James Mawdsley (trade unionist)

Mawdsley c. 1899

James Mawdsley (9 January 1848 – 4 February 1902) was an English trade unionist. Alongside Winston Churchill, he stood as a Conservative Party candidate in the double Oldham by-election of 1899. He was born in Preston, Lancashire, to cotton spinner James Mawdsley and his wife, Jane.[1]

From the age of 9, the young James worked in a cotton mill as a "half-timer" (he spent half the working day in the mill and half at school). By the age of 16, he was working full-time.

In 1871, Mawdsley married Ann Wright, and they had seven children together. In 1878, he became the General Secretary of the Amalgamated Association of Operative Cotton Spinners.[1] At the time, cotton spinners were considered an elite group by other union factions.[2]

In 1886, the Association worked with the Amalgamated Association of Card and Blowing Room Operatives and the Northern Counties Weavers Amalgamation to form the United Textile Factory Workers Association; the collaboration was brought about because the unions desired to promote legislation. Mawdsley became General Secretary. Under his leadership, the UTFWA was regarded as a sober and moderate union, which was opposed to socialism.[3]

Through much of the 1880s and 1890s, Mawdsley sat on the Trades Union Congress (TUC)'s parliamentary committee and was chairman of the TUC in 1885.[1] Mawdsley was politically active; in line with most other cotton workers but against the majority of trade unionists, Mawdsley was a supporter of the Conservative Party.

In 1895 there was a nascent plan for Mawdsley to stand for Parliament as a Conservative, in conjunction with David Holmes of the Weavers' union as a Liberal, both being regarded as Labour representatives.[4]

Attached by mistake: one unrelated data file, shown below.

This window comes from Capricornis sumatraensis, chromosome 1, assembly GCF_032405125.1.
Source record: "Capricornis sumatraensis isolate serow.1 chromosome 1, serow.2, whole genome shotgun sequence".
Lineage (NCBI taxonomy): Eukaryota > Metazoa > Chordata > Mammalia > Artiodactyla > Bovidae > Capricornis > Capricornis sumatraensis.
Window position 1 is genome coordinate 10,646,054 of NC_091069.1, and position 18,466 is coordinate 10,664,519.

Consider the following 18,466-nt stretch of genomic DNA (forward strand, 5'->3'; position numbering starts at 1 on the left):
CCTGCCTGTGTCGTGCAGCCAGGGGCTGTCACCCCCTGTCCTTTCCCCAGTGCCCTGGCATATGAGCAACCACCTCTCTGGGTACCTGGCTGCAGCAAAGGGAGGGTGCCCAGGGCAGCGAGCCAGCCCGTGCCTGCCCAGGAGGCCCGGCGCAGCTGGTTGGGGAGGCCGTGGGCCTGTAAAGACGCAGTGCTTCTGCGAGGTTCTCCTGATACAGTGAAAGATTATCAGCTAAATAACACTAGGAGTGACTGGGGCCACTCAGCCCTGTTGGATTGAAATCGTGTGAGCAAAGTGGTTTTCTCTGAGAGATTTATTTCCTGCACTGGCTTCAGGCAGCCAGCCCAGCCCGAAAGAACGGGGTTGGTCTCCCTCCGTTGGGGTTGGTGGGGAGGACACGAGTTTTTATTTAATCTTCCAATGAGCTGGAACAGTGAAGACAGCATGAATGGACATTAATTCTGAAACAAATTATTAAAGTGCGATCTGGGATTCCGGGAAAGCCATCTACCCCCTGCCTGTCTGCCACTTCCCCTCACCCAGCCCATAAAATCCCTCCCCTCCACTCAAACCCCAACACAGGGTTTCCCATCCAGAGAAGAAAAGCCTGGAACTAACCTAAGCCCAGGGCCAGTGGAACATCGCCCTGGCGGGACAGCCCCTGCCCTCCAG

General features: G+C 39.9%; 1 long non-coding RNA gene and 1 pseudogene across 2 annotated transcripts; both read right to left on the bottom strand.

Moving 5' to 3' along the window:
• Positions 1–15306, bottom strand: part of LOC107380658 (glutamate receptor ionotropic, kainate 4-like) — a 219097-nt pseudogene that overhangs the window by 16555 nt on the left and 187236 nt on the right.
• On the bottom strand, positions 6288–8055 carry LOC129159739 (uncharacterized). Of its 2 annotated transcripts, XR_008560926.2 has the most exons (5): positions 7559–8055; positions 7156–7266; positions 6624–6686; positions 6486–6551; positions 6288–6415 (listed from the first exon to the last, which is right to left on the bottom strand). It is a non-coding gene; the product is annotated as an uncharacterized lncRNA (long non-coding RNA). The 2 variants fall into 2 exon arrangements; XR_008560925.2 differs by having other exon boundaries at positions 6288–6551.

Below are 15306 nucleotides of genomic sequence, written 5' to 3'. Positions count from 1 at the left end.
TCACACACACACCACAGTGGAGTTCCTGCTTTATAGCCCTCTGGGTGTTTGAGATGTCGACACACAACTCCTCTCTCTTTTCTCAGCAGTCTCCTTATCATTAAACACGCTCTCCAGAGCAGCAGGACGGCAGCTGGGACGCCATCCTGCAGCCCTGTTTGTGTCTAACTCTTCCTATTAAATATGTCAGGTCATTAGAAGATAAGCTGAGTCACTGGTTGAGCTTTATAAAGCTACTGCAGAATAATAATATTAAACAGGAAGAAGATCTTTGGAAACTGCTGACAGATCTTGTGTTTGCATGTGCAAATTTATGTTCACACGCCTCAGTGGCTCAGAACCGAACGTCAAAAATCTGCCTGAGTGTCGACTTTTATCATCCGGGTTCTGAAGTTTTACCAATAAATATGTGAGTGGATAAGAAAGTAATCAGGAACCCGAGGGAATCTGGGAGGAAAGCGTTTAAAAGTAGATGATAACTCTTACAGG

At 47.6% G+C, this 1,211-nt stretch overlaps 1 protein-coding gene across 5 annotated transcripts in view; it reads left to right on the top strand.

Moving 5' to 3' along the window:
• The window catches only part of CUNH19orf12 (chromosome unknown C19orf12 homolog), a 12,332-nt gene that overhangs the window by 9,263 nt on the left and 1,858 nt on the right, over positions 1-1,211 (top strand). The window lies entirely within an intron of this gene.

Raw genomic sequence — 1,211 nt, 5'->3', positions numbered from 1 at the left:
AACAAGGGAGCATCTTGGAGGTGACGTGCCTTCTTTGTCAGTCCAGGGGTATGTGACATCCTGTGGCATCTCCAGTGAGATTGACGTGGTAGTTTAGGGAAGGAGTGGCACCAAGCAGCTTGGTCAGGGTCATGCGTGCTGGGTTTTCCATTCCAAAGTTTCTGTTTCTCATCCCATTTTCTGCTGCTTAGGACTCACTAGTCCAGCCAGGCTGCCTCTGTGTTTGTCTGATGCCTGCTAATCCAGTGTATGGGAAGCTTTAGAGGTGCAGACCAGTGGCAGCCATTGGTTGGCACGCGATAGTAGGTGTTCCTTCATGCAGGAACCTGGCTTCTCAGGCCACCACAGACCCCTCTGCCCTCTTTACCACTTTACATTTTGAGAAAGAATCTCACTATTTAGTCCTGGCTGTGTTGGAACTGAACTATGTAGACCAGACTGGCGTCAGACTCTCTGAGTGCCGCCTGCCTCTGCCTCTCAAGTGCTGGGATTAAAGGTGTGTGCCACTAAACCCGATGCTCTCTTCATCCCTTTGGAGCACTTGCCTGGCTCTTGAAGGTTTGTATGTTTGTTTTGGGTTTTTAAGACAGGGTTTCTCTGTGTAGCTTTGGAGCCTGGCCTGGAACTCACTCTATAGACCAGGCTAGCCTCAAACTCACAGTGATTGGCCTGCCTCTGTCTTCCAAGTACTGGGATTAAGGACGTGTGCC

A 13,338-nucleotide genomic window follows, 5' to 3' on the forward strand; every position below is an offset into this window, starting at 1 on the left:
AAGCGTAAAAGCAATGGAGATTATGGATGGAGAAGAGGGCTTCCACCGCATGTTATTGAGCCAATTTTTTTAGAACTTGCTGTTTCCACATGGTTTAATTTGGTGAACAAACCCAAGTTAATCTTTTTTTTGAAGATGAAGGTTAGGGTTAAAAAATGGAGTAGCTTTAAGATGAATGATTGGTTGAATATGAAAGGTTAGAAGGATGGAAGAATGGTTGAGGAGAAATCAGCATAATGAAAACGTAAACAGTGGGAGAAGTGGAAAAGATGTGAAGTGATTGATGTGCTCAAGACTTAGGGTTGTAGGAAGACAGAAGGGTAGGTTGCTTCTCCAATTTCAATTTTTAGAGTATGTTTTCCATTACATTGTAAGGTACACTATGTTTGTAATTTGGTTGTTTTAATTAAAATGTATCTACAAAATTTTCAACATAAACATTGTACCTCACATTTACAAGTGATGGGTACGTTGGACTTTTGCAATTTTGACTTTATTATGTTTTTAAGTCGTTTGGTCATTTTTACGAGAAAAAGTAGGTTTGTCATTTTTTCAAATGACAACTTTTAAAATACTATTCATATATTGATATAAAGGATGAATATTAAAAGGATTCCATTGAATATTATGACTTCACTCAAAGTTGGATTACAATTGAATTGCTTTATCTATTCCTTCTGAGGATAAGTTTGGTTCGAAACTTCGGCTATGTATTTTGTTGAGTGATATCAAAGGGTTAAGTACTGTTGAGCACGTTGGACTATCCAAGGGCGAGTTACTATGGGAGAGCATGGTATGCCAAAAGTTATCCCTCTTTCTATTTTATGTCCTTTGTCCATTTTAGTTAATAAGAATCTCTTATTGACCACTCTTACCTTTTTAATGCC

In 1899, a double by-election was held in Oldham. Mawdsley was chosen as a candidate, alongside future British Prime Minister, Winston Churchill. Mawdsley was unusual as a Conservative Party candidate, who was also heavily involved in trade unions.[5] He was also one of the first trade unionists to be associated with.[5]

Mawdsley died in 1902 at Taunton, Ashton-under-Lyne from complications following an accident. His injuries were sustained by sitting in a china bath and breaking it.[6]

He was buried at Christ Church, Ashton-under-Lyne.[1]


  1. ^ a b c d Bythell, Duncan (May 2006). "Mawdsley, James (1848–1902)". Oxford Dictionary of National Biography. Oxford University Press. doi:10.1093/ref:odnb/34951. Retrieved 17 August 2010.
  2. ^ Howell (1984), p. 54.
  3. ^ Frank Bealey and Henry Pelling, "Labour and Politics 1900–1906", Macmillan, 1958, p. 99.
  4. ^ Frank Bealey and Henry Pelling, "Labour and Politics 1900–1906", Macmillan, 1958, p. 17.
  5. ^ a b Wrigley (2002), p. 257.
  6. ^ Jenkins, Roy (2001). Churchill. Pan. p. 47. ISBN 0-330-48805-8.
Trade union offices
Preceded by
J. S. Murchie
Chairman of the Parliamentary Committee of the TUC
Succeeded by
James Millar Jack
Preceded by
Thomas Birtwistle
Secretary of the United Textile Factory Workers' Association
c. 1892–1902
Succeeded by
Joseph Cross
Preceded by
New position
General Secretary of the International Federation of Textile Workers
Succeeded by
Ferdinand Hardijns
Preceded by
John Burns and David Holmes
Trades Union Congress representative to the American Federation of Labour
With: Edward Cowey
Succeeded by
John Mallinson and Sam Woods